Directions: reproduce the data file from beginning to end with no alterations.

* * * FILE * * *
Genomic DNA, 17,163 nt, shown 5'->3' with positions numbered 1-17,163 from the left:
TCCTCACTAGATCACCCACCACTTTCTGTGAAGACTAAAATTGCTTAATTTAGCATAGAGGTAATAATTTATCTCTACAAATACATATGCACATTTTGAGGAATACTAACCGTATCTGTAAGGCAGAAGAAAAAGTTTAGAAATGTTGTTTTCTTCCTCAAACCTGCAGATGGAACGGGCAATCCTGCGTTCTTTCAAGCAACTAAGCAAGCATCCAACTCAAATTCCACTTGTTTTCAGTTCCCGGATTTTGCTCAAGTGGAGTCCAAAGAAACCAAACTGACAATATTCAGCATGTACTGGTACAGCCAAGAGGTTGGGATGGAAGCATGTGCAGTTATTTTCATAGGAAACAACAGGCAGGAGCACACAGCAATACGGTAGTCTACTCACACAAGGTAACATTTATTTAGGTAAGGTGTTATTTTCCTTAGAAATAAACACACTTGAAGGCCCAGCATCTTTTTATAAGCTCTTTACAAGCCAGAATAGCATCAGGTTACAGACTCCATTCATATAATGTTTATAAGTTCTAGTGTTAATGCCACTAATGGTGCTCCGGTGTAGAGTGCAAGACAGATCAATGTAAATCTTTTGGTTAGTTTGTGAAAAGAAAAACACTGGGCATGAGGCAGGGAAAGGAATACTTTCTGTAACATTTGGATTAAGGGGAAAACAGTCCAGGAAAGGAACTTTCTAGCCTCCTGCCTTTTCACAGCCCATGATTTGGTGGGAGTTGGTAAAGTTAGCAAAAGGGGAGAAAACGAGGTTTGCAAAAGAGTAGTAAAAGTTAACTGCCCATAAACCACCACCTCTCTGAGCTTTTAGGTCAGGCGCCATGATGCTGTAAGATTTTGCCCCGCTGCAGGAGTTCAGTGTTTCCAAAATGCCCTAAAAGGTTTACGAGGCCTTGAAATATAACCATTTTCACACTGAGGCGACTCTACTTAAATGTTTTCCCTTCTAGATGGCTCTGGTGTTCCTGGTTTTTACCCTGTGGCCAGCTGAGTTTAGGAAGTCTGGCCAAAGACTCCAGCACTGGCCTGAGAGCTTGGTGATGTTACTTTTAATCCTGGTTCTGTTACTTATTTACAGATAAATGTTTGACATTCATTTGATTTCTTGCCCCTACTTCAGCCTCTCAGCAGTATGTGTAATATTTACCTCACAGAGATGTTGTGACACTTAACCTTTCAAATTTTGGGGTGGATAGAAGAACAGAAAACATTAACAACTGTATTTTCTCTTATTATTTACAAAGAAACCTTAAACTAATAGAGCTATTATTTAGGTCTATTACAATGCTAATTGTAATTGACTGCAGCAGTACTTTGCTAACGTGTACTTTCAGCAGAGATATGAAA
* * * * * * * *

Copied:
Genomic DNA, 17,163 nt, shown 5'->3' with positions numbered 1-17,163 from the left:
TCCTCACTAGATCACCCACCACTTTCTGTGAAGACTAAAATTGCTTAATTTAGCATAGAGGTAATAATTTATCTCTACAAATACATATGCACATTTTGAGGAATACTAACCGTATCTGTAAGGCAGAAGAAAAAGTTTAGAAATGTTGTTTTCTTCCTCAAACCTGCAGATGGAACGGGCAATCCTGCGTTCTTTCAAGCAACTAAGCAAGCATCCAACTCAAATTCCACTTGTTTTCAGTTCCCGGATTTTGCTCAAGTGGAGTCCAAAGAAACCAAACTGACAATATTCAGCATGTACTGGTACAGCCAAGAGGTTGGGATGGAAGCATGTGCAGTTATTTTCATAGGAAACAACAGGCAGGAGCACACAGCAATACGGTAGTCTACTCACACAAGGTAACATTTATTTAGGTAAGGTGTTATTTTCCTTAGAAATAAACACACTTGAAGGCCCAGCATCTTTTTATAAGCTCTTTACAAGCCAGAATAGCATCAGGTTACAGACTCCATTCATATAATGTTTATAAGTTCTAGTGTTAATGCCACTAATGGTGCTCCGGTGTAGAGTGCAAGACAGATCAATGTAAATCTTTTGGTTAGTTTGTGAAAAGAAAAACACTGGGCATGAGGCAGGGAAAGGAATACTTTCTGTAACATTTGGATTAAGGGGAAAACAGTCCAGGAAAGGAACTTTCTAGCCTCCTGCCTTTTCACAGCCCATGATTTGGTGGGAGTTGGTAAAGTTAGCAAAAGGGGAGAAAACGAGGTTTGCAAAAGAGTAGTAAAAGTTAACTGCCCATAAACCACCACCTCTCTGAGCTTTTAGGTCAGGCGCCATGATGCTGTAAGATTTTGCCCCGCTGCAGGAGTTCAGTGTTTCCAAAATGCCCTAAAAGGTTTACGAGGCCTTGAAATATAACCATTTTCACACTGAGGCGACTCTACTTAAATGTTTTCCCTTCTAGATGGCTCTGGTGTTCCTGGTTTTTACCCTGTGGCCAGCTGAGTTTAGGAAGTCTGGCCAAAGACTCCAGCACTGGCCTGAGAGCTTGGTGATGTTACTTTTAATCCTGGTTCTGTTACTTATTTACAGATAAATGTTTGACATTCATTTGATTTCTTGCCCCTACTTCAGCCTCTCAGCAGTATGTGTAATATTTACCTCACAGAGATGTTGTGACACTTAACCTTTCAAATTTTGGGGTGGATAGAAGAACAGAAAACATTAACAACTGTATTTTCTCTTATTATTTACAAAGAAACCTTAAACTAATAGAGCTATTATTTAGGTCTATTACAATGCTAATTGTAATTGACTGCAGCAGTACTTTGCTAACGTGTACTTTCAGCAGAGATATGAAA